The danger here is that it is hard to convince Mr. Trump that he could possibly be wrong on any of the issues he addresses so casually. How do you convince a very wealthy man (he is worth over $10 billion and personally earns $400 million annually) that any of his views or strategies could be wrong when they have worked for him?
There have been timid noises of condemnation of Trump’s unconventional rhetoric. Few have disagreed with his iconoclastic perspectives on major national issues. But no one has had the courage to spiritedly and frontally condemn Trump. It turns out that in America as in my village, it is hard to disagree with a very rich man. When he wears rags, people say that is the new fashion. When he talks nonsense, many will say there is hidden wisdom in it. When he advances a foolish doctrine, many will say maybe that is what gave him all that wealth. If it has worked for him, why dare to question him when your own counter wisdom has condemned you to a life of penury?
His ideological traducers, especially the intellectual vanguards of the Republican conservative movement, are rattled by his rampaging pop star appeal. George F. Will, conservative and syndicated columnist of The Washington Post has described Mr. Trump as ‘a counterfeit Republican… and no conservative’ who should be shown the way out by the party. Others, who may not be so eager to dismiss Trump, insist that he is a curious political phenomenon that needs to be watched closely. My friend, Fareed Zakariah, Time magazine columnist and CNN GPS host sees him as unique on account of his ability to confound both his followers and opponents without addressing key issues in any serious way.
For this reporter, the lure of American politics is its dramatic flourish and intellectual veneer. Even outright nonsense has a way of being ceded center stage. Political idiocy sometimes dominates prime time, gets endlessly rehashed, analysed, celebrated and sometimes expensively promoted in limitless media outlets. Mr. Trump takes himself seriously and so does a sizeable faction of Republicans, hence his lead in the polls. His current rating is somewhere around 33.3 percent while his closest rival, Jeb Bush, is trailing at 12.4 percent. Mr. Trump’s lead becomes even more significant given the fact that his campaign has raised very little money, only a paltry $1.9 million against Mr. Jeb Bush whose super-pacs have raised in excess of $100 million. Mr. Trump’s popularity relies mostly on his personal media outings. His popularity escalates as his views become more controversial and even objectionable.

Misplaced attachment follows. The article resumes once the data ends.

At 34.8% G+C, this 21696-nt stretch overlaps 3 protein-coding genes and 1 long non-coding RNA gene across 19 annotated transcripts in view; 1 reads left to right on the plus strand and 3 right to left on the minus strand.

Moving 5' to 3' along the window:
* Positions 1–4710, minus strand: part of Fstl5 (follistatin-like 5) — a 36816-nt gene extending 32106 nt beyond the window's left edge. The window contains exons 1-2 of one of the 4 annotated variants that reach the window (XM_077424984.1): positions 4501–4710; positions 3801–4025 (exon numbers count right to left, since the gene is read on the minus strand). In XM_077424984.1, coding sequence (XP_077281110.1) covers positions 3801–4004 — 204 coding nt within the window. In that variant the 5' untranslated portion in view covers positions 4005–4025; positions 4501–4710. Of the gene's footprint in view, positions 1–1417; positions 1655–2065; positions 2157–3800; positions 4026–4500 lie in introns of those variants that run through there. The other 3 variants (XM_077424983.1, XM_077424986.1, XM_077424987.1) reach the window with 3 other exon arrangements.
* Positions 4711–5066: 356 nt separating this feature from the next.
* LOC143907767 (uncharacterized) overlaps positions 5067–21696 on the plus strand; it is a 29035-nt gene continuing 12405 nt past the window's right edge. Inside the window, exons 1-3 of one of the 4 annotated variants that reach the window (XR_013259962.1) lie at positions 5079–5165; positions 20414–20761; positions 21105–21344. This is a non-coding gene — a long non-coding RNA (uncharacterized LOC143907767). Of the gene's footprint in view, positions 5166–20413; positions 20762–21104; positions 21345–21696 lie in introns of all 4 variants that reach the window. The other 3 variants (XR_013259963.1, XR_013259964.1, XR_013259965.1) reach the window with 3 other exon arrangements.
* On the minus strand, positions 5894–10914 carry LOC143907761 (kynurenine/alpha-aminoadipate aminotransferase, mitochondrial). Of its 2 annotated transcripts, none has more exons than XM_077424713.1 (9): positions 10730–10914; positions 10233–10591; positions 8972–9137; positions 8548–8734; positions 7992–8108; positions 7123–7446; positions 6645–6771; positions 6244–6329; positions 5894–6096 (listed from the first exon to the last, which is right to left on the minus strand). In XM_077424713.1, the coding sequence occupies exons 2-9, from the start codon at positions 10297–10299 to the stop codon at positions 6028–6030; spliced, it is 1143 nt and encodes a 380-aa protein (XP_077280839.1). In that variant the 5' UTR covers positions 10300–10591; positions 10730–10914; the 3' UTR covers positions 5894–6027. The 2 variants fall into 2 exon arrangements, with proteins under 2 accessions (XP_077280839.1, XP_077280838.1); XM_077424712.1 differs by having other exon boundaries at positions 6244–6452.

Some see Mr. Trump as essentially political entertainment. Of course Mr. Trump who hosts his own TV show, The Apprentice, savours entertainment and relishes his celebrity stature and the immense attention it brings. So, there is a sense in which the man is having a ball while his opponents are griping over his excesses. It reminds you of Mr. Ross Perot, the Texas millionaire with oversize ears who ran as an independent in the contest between George Bush snr. and Bill Clinton. It was Perot that denied Bush snr a second term in the White House while vicariously ushering in the Clinton era with its record economic benefits for America. It would appear that wealthy political gadflies have a superior vision, which their political opponents may not be equipped to grasp immediately. When M.K.O Abiola vied for the Nigerian presidency, he probably saw his long term significance ahead of the rest of us. His entry into Nigerian politics redefined Nigerian democracy and re-drew the political map of the country. The voiding of his election (by the ruling military council) denied the military the honour of exiting the political stage in a blaze of glory. I would not know what Donald Trump has foreseen in the clear and present possibility of a Hillary Clinton presidency from 2016.